Offshore Drillers Industry Moram
Sector Insights

Offshore Drilling Industry – An interesting investment opportunity on the horizon

Companies in the offshore Drilling industry generate income by providing contract drilling services to E&P companies primarily to drill wells for exploration, development and production of hydrocarbons offshore (in the sea).

This is a cyclical industry, as it benefited from the interest of Oil & Gas companies in increasing its production. It usually happens when commodity prices are high which relies on the economic cycle (primarily).

Producing oil onshore is generally cheaper than producing it offshore. However, as Tier-1 onshore fields are depleting in several areas in the world, the offshore industry is gaining attraction. Huge discoveries in the last years plus the improvement of technology are making the business cases more appealing

Background of the Offshore Drilling Industry

At the beginning of the last decade, oil prices were about $100 per barrel. It entailed high utilisation and rates for the offshore industry. As a consequence, a wave of new rigs came into the market. 

After the 2014-2015 decline in oil prices, energy companies dramatically reduced their budget for offshore exploration and development. It collapsed the rates and utilisation of the rigs. There was a huge oversupply of rigs, so rates and utilisation were depressed during the 2015-2018 period.

In 2018-2019 the perspectives of the industry started to improve, but with the Covid-19 arrival, demand for offshore rigs plummeted again and send the majority of the companies in the sector to bankruptcy.

A lot of old rigs were sent to scrap or used in other industries (offshore wind for example), diminishing the supply of rigs.

In 2022, after several years of pain, the horizon has improved considerably thanks to the lack of investment and the worries about energy supply due to geopolitical tensions.

Structure of the Offshore Drilling Industry

The industry is composed of three different type of rigs, each with different characteristics: Jackups, Semisumersibles and Drillships

Jackups

Jackup drilling units are designed to drill in shallow water. Normally in a range from less than 100 feet to as deep as approximately 500 feet of water. 

A jack-up drilling unit has a floating hull equipped with three or four legs, which are lowered to the seabed at the drilling location. 

Jackup rigs can be used in open water exploration locations, as well as over fixed, bottom-supported platforms.

Jackup rigs are predominantly deployed in the Middle East, South East Asia, North West Europe, and North America.

Semi-submersibles

Semi-Submersibles along with Drillships are referred to as floaters. They operate in waters deep ranging from 300 to 12000 feet. 

They are categorised in terms of water depth:

  • Mid-water range of 300 feet to 4,000 feet
  • Deepwater range of 4,000 feet to 7,500 feet
  • Ultra- deepwater range of 7,500 feet to 12,000 feet 

As well as by their generation, or date of construction

Due to their stability characteristics, semi-submersibles are the most commonly used floating rig type used in harsh environments.

Semi-submersibles are most prevalent in South East Asia, Latin America and the Norwegian part of the North Sea. Due to the good motion characteristics of semi-submersibles, these units are the only floating rig type that practically can operate in harsh environment regions, including the Norwegian part of the North Sea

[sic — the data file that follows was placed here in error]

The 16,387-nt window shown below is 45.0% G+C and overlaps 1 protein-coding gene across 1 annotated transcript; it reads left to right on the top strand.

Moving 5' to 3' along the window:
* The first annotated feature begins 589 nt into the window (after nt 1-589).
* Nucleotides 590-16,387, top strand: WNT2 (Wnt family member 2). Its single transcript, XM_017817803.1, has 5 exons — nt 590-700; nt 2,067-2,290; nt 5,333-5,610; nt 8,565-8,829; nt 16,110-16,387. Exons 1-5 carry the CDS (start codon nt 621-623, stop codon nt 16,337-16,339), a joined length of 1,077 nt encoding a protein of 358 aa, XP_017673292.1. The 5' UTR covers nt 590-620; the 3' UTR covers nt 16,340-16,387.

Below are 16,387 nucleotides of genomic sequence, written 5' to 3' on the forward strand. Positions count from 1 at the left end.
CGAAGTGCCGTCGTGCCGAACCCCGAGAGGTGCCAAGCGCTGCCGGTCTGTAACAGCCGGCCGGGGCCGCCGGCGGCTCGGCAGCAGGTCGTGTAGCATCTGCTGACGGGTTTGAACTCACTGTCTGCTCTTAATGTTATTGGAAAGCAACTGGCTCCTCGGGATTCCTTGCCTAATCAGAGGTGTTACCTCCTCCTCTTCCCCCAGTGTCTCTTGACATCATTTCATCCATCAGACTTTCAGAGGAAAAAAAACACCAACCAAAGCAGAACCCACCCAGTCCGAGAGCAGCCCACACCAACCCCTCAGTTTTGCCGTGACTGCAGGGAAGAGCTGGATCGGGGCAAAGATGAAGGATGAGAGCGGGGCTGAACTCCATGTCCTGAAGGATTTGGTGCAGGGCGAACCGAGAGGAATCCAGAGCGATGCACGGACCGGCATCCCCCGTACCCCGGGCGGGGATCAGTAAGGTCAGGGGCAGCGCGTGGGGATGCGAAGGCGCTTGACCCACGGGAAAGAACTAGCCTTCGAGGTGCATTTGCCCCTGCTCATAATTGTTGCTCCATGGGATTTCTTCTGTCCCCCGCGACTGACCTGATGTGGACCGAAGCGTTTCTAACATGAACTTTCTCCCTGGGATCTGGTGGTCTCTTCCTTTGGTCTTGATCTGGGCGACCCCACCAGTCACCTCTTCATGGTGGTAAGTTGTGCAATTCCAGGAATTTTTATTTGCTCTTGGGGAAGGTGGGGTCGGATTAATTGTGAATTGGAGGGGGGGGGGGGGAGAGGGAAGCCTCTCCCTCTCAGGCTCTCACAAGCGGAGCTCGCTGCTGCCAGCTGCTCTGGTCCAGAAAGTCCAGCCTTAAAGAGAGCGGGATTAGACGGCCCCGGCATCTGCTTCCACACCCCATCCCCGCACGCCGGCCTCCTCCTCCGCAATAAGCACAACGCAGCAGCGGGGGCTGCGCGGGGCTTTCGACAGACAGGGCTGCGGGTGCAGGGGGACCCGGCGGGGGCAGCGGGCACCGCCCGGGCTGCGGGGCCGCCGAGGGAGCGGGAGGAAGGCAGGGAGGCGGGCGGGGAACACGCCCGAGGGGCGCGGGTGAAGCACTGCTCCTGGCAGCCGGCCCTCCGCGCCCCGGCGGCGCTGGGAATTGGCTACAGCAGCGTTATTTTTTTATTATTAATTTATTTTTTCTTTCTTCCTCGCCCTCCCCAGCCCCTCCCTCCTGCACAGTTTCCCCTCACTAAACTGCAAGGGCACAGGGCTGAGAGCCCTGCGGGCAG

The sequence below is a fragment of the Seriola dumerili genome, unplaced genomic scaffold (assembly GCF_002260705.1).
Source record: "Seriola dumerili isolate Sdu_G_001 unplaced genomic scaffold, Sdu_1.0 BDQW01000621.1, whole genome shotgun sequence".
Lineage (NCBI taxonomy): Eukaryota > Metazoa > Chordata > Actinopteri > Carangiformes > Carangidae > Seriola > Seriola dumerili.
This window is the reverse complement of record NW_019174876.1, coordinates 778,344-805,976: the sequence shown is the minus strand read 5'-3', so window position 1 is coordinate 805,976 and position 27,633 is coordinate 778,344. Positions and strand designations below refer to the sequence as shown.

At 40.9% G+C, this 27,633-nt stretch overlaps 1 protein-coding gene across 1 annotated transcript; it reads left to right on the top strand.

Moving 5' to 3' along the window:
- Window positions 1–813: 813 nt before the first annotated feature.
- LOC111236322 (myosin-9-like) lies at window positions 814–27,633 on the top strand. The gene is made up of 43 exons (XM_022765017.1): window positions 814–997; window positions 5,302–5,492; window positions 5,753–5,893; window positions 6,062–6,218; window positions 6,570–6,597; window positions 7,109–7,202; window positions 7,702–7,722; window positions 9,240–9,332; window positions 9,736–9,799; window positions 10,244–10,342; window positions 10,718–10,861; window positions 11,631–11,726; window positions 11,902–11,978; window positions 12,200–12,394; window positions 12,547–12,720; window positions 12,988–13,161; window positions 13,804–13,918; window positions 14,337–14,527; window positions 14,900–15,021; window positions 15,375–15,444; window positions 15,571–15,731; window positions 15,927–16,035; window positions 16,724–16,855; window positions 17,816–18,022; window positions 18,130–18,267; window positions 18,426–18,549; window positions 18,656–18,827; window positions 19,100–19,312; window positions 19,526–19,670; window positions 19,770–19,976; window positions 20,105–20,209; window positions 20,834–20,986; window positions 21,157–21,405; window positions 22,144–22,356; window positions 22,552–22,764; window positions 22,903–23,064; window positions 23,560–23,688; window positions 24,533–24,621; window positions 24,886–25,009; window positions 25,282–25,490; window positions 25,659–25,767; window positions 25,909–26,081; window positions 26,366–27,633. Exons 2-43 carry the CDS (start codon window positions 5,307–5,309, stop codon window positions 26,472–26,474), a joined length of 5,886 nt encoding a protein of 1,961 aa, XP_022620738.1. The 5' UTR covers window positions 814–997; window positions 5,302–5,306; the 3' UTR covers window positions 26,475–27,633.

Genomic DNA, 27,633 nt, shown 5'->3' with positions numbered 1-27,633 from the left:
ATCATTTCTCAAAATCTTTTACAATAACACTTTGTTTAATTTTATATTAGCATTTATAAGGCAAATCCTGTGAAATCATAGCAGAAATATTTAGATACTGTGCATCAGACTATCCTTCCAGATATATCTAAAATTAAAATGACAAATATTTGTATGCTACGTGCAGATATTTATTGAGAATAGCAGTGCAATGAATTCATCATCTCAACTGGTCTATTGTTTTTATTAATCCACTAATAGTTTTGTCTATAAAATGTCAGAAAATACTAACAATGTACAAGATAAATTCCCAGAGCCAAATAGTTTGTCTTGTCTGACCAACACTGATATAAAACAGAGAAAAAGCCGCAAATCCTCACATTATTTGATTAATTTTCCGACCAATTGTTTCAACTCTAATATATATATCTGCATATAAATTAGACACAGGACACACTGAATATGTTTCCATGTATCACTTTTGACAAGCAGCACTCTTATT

Drillships

A drillship is a type of floating drilling unit that is based on the ship-based hull of the vessel and equipped with modern drilling equipment that gives it the capability of easily transitioning from various worldwide locations and carrying high capacities of equipment while being able to drill ultra-deepwater oil and gas wells in up to 12,000 feet of water. 

Drillships can stay directly over the drilling location without anchors on open seas using a dynamic positioning system (“DPS”). 

Drillships are, however, less stable than semi-submersibles, which makes them less suitable for harsh environment areas and therefore are usually operated in benign water regions such as offshore South America, West Africa, and the US Gulf of Mexico. These three regions are commonly and jointly referred to as the “Golden Triangle” and have represented key markets for deepwater drillships over the last decade.

The different environments in the Offshore Drilling Industry

In the same way that offshore drillers are divided by water depth, there are also differences in the environment of operation. We distinguish between benign and harsh environments. Jackups and floaters can operate in a neighbouring water depth depending on if they are more adapted to one of these environments.

Harsh environments: pronounced wind, heavy waves and currents and in many cases operating in low service temperatures. Examples of this are North West Europe and Eastern Canada.

Benign environments are by contrast areas where severe weather is rare. Examples are Brazil, West Africa, the Persian Gulf, South East Asia and much of Australia.

Furthermore, there are other “intermediate” areas such as the US Gulf of Mexico, the Indian Ocean, and Western Pacific Rim, and much of Asia.

Jackup rigs and floaters typically form separate segments as they are used for drilling programmes at different water depths. However, there are cases, in particular when there is overcapacity across all market segments, that rigs may ‘trade down’ and operate in areas for which they are over-specified.

Offshore drillers’ activity status

There are three main states for the rigs: active, warm stacked or cold stacked (apart from building, in the yard for repairs,..) 

Active

Active rigs are rigs subject to the contract (drilling, waiting on location, in transit, or a mobilisation/demobilisation status) and this is the only state in which a rig is generating revenue.

Warm Stacked

It is when the rig is idle, but the crew is still in the rig ready for starting a contract soon. The cost is more elevated than in the case of Cold stacked.

Cold Stacked